UNV statement on release of Darfur hostages

News and Press Release
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The United Nations Volunteers (UNV) programme is relieved at the release from captivity on Sunday 13 December of Ms Pamela Ncube, a UNV volunteer serving with the African Union-United Nations Mission in Darfur (UNAMID), together with her UNAMID colleague Mr Patrick Winful.

Ms Ncube and Mr Winful were abducted in the town of Zalingei in West Darfur on 29 August. Their release was warmly welcomed by staff and family members who had been following the situation anxiously over the almost four months of their captivity.

Ms Ncube has been serving with UNAMID as a Child Protection Officer for two-and-a-half years. She is one of about 400 UNV volunteers currently serving with UNAMID, supporting the more than 19,000-person strong police and military components with water, food, fuel, road transport and aviation, IT and communications, camp construction and management, mapping, and medical services. They are also assisting local authorities in Darfur to maintain the rule of law and state authority through public information and civil affairs activities, and supporting the protection of vulnerable civilian groups through human rights and child protection activities.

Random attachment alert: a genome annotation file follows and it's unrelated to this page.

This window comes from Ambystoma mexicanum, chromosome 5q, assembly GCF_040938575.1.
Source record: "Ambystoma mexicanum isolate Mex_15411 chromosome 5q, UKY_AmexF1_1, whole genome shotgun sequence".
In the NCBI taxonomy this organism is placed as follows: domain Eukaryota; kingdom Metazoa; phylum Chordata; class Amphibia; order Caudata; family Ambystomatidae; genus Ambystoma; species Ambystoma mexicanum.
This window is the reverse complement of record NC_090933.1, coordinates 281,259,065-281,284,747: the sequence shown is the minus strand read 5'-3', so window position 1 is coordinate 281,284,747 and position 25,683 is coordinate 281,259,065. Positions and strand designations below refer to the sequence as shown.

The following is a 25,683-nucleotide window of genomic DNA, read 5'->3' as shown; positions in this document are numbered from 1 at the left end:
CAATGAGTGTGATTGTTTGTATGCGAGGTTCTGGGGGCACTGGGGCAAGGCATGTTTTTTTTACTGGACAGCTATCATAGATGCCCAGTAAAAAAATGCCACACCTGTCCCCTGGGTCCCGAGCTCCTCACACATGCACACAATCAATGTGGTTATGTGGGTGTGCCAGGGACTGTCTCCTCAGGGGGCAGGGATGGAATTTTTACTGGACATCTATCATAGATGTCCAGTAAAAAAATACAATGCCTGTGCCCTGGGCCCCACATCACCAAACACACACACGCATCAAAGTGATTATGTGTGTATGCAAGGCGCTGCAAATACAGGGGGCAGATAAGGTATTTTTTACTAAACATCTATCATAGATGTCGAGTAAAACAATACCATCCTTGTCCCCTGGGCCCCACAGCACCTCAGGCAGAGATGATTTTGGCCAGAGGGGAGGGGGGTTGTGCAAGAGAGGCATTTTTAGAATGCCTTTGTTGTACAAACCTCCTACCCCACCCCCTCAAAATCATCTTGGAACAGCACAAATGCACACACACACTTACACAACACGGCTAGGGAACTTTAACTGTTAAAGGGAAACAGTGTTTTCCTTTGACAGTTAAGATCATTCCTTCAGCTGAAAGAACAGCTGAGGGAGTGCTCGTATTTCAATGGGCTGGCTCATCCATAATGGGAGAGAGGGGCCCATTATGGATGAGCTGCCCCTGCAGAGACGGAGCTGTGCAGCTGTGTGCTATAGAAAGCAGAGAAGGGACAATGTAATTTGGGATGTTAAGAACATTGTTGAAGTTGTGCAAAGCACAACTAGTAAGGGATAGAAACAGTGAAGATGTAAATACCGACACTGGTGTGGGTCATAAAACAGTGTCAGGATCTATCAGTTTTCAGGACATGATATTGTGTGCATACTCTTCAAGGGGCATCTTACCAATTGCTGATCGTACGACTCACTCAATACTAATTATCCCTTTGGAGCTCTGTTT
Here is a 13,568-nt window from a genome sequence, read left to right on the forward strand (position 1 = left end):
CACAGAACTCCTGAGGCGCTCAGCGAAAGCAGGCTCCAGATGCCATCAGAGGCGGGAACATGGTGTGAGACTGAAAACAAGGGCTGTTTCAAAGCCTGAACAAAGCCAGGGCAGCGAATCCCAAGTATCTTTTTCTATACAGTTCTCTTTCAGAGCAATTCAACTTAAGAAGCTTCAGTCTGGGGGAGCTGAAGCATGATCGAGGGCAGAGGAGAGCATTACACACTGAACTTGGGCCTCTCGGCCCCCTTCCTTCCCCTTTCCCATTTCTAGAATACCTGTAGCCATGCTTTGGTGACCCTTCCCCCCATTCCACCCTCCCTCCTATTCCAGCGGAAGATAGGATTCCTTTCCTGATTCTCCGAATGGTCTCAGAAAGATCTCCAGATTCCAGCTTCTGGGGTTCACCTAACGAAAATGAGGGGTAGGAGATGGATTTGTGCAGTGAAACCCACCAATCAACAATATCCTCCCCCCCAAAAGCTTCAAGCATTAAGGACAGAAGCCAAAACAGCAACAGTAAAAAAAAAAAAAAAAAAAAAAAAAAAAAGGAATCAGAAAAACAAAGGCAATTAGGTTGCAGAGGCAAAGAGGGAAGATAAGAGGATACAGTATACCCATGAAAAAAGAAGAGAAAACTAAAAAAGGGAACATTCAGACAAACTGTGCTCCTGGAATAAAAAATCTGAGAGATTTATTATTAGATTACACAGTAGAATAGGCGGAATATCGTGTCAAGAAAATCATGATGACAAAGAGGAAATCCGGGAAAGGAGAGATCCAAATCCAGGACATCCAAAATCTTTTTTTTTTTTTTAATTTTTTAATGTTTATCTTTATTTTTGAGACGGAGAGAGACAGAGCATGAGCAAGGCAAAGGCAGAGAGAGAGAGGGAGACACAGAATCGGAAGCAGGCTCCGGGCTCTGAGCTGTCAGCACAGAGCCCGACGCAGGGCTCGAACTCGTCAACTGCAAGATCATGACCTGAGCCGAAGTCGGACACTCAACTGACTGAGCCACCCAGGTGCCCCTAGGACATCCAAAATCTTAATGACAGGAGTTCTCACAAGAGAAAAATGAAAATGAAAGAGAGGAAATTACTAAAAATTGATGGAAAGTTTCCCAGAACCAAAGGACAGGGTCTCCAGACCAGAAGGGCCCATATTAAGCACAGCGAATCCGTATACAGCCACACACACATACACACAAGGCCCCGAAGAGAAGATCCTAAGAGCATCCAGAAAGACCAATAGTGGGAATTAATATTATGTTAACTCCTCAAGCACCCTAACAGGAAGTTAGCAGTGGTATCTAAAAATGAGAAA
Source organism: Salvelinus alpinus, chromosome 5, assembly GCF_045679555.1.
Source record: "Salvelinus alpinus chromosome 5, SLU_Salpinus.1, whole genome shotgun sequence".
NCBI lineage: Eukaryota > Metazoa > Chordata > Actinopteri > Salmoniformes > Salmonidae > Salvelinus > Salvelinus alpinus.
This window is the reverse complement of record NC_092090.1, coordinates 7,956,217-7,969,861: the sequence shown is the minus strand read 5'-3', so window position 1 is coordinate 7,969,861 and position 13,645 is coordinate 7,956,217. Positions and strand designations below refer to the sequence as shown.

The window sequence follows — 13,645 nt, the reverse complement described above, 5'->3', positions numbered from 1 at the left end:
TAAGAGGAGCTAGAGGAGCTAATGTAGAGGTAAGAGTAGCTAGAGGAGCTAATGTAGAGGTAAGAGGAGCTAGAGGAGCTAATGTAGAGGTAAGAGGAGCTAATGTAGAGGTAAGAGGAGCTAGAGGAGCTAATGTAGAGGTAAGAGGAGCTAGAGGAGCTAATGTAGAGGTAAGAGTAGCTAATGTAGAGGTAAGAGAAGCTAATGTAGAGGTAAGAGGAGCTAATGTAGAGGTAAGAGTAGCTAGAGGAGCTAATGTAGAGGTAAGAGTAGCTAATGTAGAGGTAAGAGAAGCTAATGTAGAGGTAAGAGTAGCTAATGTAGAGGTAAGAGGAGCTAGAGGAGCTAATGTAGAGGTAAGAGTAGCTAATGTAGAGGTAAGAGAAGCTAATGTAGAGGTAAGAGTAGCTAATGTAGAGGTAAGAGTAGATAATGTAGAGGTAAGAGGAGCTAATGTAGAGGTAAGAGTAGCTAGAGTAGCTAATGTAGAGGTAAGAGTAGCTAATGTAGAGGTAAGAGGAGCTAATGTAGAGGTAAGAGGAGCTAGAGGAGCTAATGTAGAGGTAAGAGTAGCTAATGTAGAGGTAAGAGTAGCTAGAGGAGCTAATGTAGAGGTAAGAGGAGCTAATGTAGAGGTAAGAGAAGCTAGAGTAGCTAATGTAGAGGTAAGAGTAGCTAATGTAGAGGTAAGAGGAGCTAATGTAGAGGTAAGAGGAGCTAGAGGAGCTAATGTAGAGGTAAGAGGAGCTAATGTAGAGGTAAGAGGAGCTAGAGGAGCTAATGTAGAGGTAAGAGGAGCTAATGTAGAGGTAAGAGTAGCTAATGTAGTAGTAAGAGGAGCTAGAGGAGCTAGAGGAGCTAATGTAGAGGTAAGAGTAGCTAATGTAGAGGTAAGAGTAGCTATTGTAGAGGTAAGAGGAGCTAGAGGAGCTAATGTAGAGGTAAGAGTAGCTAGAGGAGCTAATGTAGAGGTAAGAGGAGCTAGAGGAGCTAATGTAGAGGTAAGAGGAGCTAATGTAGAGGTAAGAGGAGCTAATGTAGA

The United Nations Volunteers (UNV) programme is the UN organization that contributes to peace and development through volunteerism worldwide. Volunteerism is a powerful means of engaging people in tackling development challenges, and it can transform the pace and nature of development. Volunteerism benefits both society at large and the individual volunteer by strengthening trust, solidarity and reciprocity among citizens, and by purposefully creating opportunities for participation. UNV contributes to peace and development by advocating for recognition of volunteers, working with partners to integrate volunteerism into development programming, and mobilizing an increasing number and diversity of volunteers, including experienced UNV volunteers, throughout the world. UNV embraces volunteerism as universal and inclusive, and recognizes volunteerism in its diversity, as well as the values that sustain it: free will, commitment, engagement and solidarity.